From what is discussed in this article, I see in this bill the continued control of energy by the current distributors and owners of the fuel dispensing equipment; those are the oil and gas companies and now, the major farm companies. The lobbying firms for these industries must have been very busy dispensing campaign funds and favors. But, maybe we should be satisfied that in the long run, we will be using less oil. Perhaps invading another country like Iraq won't be necessary.

Nothing was discussed about a reduction in the cost of fuel; but, maybe that will be disclosed in a further analysis.

Is there any support in the bill for battery manufacturing and non-fossil fuel electrical generation? Anything for Big Auto? How about something for PHEV and BEV production development?

Also, and hopefully, the next group of politicians, in 2008 when our trickle-down White House is not around any more, can amend the policies to channel more funding into solar generation and storage.

And, one other question: where does coal fit in this policy bill? There are a lot of questions created by this bill.


Where the hell are they going to find the land to triple the amount corn. 15 billions gallons of ethanol would requires the total amount of corn produced in this country. Where are they geting the water and how big will be the dead zone in the gulf of mexico ? this bill is insane, a recipe for an complete ecological disaster.

Harvey D


A very good question. Wheat has already hit $10/bushel because farmers are switching to corn. If the price of corn follows (and it may if corn ethanol production is tripled) nobody knows what will be the total effect on other grain price.

It wouldn't be exagerated to assume that corn and wheat price could go as high as $10 and $20 respectively. When feed price goes up, most food price follows. If the Big Mac and Pizzas will double or triple in price.

Business as usual with agrofuels instead of fossil fuels is not the wiser way to go.

Accellerated electrification of our vehicles, HVAC etc is the best way out to ensure lower food price, reduce oil imports and create less pollution and GHG. It is so obvious that it makes you wonder what our politicians are really trying to do.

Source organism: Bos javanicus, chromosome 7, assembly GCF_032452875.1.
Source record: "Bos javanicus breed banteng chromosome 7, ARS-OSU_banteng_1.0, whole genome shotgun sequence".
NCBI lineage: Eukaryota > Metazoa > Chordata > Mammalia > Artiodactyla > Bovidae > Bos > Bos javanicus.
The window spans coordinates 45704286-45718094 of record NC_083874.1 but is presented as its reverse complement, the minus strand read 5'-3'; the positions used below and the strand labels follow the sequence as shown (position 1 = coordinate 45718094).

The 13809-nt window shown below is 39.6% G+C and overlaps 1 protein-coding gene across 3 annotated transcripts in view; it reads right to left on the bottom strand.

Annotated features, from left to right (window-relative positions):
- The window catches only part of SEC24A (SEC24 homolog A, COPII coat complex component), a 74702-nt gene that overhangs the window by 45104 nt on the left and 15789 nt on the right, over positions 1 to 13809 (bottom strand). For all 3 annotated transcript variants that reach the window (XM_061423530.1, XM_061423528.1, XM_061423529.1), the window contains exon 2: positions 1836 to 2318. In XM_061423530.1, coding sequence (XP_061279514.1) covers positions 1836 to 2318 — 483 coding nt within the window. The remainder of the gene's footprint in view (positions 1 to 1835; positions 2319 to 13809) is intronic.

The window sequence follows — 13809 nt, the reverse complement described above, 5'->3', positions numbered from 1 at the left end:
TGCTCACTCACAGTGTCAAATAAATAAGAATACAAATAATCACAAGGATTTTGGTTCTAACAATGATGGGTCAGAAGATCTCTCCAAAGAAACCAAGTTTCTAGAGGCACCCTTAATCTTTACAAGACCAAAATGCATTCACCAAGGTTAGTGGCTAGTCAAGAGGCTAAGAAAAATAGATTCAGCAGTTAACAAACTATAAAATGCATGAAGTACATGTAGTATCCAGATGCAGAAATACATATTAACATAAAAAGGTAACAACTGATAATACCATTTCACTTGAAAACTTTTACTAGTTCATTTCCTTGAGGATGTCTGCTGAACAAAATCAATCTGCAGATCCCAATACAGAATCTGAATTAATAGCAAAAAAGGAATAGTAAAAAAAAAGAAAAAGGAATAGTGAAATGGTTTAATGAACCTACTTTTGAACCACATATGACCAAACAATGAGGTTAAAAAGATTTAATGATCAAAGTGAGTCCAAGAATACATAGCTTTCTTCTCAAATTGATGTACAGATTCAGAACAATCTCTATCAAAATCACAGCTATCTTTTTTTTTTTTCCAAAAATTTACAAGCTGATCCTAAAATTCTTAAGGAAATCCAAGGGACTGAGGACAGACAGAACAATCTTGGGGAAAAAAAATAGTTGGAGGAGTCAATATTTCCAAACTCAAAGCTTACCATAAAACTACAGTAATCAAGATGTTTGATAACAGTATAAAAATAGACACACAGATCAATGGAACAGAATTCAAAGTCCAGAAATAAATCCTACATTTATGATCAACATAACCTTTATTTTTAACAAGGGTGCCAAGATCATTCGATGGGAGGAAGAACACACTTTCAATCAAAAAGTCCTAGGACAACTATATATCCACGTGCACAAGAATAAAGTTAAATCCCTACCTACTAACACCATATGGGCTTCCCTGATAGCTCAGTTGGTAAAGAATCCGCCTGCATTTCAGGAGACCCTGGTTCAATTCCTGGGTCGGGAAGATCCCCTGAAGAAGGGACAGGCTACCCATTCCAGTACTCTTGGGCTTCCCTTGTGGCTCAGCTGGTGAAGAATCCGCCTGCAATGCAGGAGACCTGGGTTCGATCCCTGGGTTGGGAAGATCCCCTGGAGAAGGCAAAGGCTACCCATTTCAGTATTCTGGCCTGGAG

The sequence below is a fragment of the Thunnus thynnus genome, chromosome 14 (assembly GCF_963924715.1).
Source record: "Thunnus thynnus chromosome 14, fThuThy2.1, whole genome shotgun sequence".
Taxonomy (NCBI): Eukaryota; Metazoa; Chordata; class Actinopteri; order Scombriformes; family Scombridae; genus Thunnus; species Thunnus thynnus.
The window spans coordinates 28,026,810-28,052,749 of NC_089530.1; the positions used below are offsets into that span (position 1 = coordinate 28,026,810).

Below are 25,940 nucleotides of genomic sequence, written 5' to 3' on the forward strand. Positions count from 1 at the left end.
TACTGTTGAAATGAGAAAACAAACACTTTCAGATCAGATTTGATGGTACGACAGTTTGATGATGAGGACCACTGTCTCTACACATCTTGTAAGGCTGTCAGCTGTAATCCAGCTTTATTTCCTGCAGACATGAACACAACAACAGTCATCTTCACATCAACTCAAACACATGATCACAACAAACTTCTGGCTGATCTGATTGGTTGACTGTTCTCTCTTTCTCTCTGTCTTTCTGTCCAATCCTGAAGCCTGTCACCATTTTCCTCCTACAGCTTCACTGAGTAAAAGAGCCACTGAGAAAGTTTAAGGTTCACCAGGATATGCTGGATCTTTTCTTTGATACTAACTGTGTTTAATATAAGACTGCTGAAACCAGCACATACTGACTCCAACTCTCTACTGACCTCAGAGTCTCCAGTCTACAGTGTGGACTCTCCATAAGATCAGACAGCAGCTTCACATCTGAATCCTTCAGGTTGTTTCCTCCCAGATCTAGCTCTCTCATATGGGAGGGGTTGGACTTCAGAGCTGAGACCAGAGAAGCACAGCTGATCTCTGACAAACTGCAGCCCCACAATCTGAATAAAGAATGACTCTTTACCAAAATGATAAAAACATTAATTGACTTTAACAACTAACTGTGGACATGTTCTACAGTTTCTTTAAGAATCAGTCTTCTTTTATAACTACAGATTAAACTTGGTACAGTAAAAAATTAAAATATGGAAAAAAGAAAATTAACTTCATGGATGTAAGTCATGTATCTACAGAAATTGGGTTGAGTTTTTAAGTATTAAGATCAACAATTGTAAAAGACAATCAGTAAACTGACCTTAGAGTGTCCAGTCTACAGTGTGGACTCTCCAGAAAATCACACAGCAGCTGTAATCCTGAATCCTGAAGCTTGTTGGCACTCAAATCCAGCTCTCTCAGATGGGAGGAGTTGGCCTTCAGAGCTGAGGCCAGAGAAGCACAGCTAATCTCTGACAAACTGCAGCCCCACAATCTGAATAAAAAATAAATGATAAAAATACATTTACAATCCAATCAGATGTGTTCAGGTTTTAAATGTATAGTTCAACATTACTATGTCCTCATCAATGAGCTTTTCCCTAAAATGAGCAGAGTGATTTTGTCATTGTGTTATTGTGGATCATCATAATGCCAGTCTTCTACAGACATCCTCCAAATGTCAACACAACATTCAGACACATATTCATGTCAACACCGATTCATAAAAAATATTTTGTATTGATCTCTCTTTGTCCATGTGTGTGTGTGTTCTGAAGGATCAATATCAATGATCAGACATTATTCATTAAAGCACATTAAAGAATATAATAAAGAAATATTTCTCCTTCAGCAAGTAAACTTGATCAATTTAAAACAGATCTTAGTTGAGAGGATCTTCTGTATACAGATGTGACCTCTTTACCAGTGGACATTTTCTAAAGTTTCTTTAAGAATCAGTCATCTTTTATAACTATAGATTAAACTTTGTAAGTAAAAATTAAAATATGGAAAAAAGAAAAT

This year’s US corn harvest is 13 billion bushels and currently the ethanol plants can make 2.8 gallons of ethanol per bushels. This conversion rate is increasing a little each year as new production technology is introduced. If the entire US 2007 corn harvest was used for ethanol it would give you 36.4 billion gallons of corn ethanol and enough distiller grains to make up for the missing corn that is used for animal feed in the US. Direct human consumption of corn is minimal. The rest is export which is also wasting energy in transport.

The sad thing about this law is that they actually limit corn ethanol. That is not needed at all. The market will limit it naturally once the demand for corn increases the price to the point where it is cheaper to produce ethanol from other feedstock. I still think the ethanol industry is for this law. After all it guarantees them an almost 40 billion gallon market at possible $2 a gallon or a $80 billion a year industry for ethanol alone. Then add distiller grains and a possible future market for CO2 credits for carbon capture and storage. It is going to be big business but it could be better. Moreover, the business will be big enough to do their own research that could lead to much improved economics in the future and ultimately cheaper fuels.


This is a huge win for the agro-lobby.

How can an "energy bill" not have substantive provisions of new solar and wind power generation?

Reality Czech

Because wind turbines and PV arrays don't contribute to pols.

Reality Czech

Because wind turbines and PV arrays don't contribute to pols.  ADM, XOM and the like do.



Do you think it is reasonnable to assume that 100% of corm production will go to ethanol ? I doubt that 2$ / gallon is relaistic, don't forget that given the amount of fossil energy you need to make corn ethanol, the price of ethanol will be tight to oil price...and all this just for 15% of oil consumption. In the same time a the current pace it will barely cope with the national gaz consumption increase. Biofuel shouldn't be allowed until the car mileage would have been drastically increased. Corn ethanol should only be authorised in car with better than 40MPG


I wonder how they're going to measure 35MPG if the gasoline is getting more and more diluted with the lower-btu ethanol?

Would they measure 35mpg with 100% petroleum gasoline or 35mpg with E10 or E20... ? What will the standard be?


Almost 50% of yearly energy use is consumed by buildings, and 76% of electrical energy use, yet what is the target of the bill?

Establishing building standards for all new building would have a greater impact than improvements in transportation.


Corn based ethanol is absolutely stupid in economics, ecology, and feasability.

Clearly the farm lobby's pockets are deep enough to circumvent reason. (And given that they own the largest building in DC, it isn't surprising)
And deeper than Toyota, GM, and etc's pockets who all tried to block this legislation entirely.